With Gregg Borgeson, Ex Works Inc.

With Gregg Borgeson, Ex Works Inc.

Last June, a grand jury indicted 10 companies and six individuals for allegedly conspiring to import catfish from Vietnam under false pretenses to avoid anti-dumping duties. Two persons were arrested, and the Justice Department is seeking the forfeiture of all falsely imported merchandise, or a $16 million fine. In December, the U.S. Court of International Trade fined two persons and their companies more than $36 million for falsely importing Chinese silicon metal as Korean origin, also to avoid anti-dumping duty liability. These prosecutions are the latest actions by the Commerce Department and Customs and Border Protection to strengthen the enforcement of anti-dumping and countervailing duty orders.

Because U.S. law makes importers responsible for all duties and penalties levied against the goods they enter, companies involved in the import of goods subject to AD/CVD orders should take particular care to ensure that they fully comply with U.S. law, and are not accidentally caught in a foreign producer's attempts to circumvent it. Here are some things that importers should consider:

-- U.S. importers should ensure that their foreign suppliers know they must participate fully, completely and truthfully in U.S. AD/CVD proceedings. In nearly all of these proceedings, the Commerce Department seeks detailed information from foreign producers - their U.S. sales, sales in comparison markets and, often, their cost of production. If Commerce concludes that a foreign supplier has not responded truthfully, or that it has failed to act to the "best of its abilities," or even that its reported information cannot be reconciled to its company documents, Commerce can and likely will impose a punitively high margin on the foreign producer's exports. But it is the importer who must pay the duties.

U.S. importers should take an active role in AD/CVD proceedings, and educate their suppliers about their responsibilities. They should secure commitments from their suppliers that the foreign producers will comply with any informational requests. Importers may also ask their suppliers to ensure that their books and records could withstand Commerce Department scrutiny.

-- Importers should ensure that they are not unwittingly involved in AD/CVD circumvention. A foreign producer subject to an AD/CVD order may be tempted to label its products with a different country of origin, and U.S. importers must ensure that they are not inadvertently implicated. For example, if an anti-dumping duty order is imposed on a product from China, and shortly thereafter a new exporter begins to offer nearly identical "Vietnamese" merchandise, an importer should be aware of the possibility that Chinese product is being transshipped through Vietnam (or simply being relabeled).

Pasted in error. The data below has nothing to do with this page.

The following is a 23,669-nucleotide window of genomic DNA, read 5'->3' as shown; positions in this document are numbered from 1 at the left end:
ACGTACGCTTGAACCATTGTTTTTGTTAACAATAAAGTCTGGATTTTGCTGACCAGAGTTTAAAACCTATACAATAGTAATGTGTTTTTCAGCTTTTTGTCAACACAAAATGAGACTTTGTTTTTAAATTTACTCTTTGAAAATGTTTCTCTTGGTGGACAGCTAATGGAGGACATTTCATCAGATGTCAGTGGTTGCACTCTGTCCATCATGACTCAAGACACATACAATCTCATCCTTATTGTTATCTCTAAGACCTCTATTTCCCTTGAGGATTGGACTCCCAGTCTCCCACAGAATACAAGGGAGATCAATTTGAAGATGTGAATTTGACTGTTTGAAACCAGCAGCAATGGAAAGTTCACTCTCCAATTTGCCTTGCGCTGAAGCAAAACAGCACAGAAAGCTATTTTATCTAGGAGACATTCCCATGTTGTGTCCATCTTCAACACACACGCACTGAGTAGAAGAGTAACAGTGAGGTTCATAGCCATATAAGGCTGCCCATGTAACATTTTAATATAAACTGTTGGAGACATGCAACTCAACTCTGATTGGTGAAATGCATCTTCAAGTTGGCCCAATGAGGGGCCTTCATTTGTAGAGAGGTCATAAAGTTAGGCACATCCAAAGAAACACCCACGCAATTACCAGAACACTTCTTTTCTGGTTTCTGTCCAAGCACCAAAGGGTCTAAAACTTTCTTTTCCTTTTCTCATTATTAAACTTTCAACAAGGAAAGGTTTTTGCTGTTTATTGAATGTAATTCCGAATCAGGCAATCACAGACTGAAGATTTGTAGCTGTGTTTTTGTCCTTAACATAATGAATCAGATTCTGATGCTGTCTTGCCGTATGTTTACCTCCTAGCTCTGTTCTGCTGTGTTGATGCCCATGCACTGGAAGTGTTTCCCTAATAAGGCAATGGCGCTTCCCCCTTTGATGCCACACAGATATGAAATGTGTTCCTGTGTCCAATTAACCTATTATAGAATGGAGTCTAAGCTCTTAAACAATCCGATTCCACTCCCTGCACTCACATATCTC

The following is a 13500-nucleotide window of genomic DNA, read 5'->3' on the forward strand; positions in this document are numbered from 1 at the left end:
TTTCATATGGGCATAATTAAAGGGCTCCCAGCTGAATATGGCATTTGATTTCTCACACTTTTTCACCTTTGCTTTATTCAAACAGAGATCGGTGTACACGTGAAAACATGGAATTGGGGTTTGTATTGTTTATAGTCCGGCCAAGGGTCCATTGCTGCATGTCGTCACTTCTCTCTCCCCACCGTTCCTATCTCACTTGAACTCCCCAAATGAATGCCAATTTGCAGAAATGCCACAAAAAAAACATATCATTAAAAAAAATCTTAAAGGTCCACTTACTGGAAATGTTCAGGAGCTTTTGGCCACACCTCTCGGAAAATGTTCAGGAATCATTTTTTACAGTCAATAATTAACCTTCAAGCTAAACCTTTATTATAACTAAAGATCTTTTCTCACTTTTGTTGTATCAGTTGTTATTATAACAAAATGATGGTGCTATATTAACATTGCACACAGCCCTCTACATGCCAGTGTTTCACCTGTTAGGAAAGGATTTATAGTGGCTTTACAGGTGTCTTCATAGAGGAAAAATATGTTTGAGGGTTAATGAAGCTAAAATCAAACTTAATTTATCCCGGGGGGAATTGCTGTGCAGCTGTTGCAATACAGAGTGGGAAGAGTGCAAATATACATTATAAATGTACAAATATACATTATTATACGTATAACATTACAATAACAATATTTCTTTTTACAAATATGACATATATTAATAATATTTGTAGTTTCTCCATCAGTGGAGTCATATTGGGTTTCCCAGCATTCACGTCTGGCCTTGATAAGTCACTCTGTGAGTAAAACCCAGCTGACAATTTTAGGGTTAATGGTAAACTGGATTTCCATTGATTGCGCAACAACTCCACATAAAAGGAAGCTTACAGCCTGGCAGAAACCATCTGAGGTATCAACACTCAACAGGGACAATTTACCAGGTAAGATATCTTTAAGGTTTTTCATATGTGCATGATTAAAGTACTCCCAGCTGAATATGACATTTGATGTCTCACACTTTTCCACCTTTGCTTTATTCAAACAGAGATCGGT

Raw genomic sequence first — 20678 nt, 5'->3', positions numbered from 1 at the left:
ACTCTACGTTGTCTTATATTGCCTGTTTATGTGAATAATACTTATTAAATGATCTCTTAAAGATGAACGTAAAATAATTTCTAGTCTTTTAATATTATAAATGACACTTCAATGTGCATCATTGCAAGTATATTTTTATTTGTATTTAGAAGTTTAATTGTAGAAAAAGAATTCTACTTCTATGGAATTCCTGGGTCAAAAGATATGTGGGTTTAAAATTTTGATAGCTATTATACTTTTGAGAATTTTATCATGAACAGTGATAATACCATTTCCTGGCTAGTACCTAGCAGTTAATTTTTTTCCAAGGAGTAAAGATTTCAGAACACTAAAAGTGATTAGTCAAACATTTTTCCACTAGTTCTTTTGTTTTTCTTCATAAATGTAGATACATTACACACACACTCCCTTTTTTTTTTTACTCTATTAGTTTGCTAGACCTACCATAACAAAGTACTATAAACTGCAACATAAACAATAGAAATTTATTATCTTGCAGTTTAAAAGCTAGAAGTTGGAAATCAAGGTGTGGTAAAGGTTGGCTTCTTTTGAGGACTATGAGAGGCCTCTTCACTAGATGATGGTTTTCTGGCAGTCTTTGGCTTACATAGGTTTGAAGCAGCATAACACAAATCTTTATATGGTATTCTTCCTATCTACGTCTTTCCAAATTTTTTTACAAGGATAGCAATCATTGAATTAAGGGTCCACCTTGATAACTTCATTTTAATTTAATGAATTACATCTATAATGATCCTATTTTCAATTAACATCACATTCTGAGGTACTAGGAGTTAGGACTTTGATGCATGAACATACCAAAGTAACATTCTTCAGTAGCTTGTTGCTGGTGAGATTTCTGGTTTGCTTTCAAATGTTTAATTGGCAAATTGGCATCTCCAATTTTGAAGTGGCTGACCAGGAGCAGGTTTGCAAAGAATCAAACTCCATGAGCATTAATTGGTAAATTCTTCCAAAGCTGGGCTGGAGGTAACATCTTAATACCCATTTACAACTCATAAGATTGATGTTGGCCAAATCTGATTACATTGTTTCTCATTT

One consequence of an AD/CVD order is the development of competing industries in countries not covered by the order, so the emergence of new exporters is not per se evidence of transshipment. Nevertheless, a prudent importer should ensure that its new supplier is properly labeling its goods' origin, and not simply take a supplier's representation on faith.

-- Importers should be well-versed in the country-of-origin rules governing imports subject to AD/CVD orders. Foreign producers often mark the country of origin based on the law in the exporting country. However, the question of a product's origin - and whether it is potentially subject to an AD/CVD order - is decided under U.S. law. For example, assume that a Thai producer purchases an input from a Chinese supplier that, if shipped directly to the U.S., would be subject to an anti-dumping duty order. The Thai producer then processes that Chinese input into a different product with the same general characteristics. Customs may conclude that the processing is sufficient to confer Thai country-of-origin on the finished product. Commerce may disagree, and conclude that the product - even though processed in Thailand and shipped from Thailand by a Thai company - remains of Chinese origin for purposes of enforcing the Chinese anti-dumping order.

It is true that one of the leading causes for this increased enforcement effort - the Byrd Amendment, which provided for distribution of AD/CVD duties to affected domestic industries - has now been repealed. Neverthe-less, having been alerted to fraud and lost duties in the AD/CVD area, the U.S. is unlikely to reduce its enforcement activities any time soon. U.S. importers should therefore be alert to the many ways they could be implicated, and act accordingly.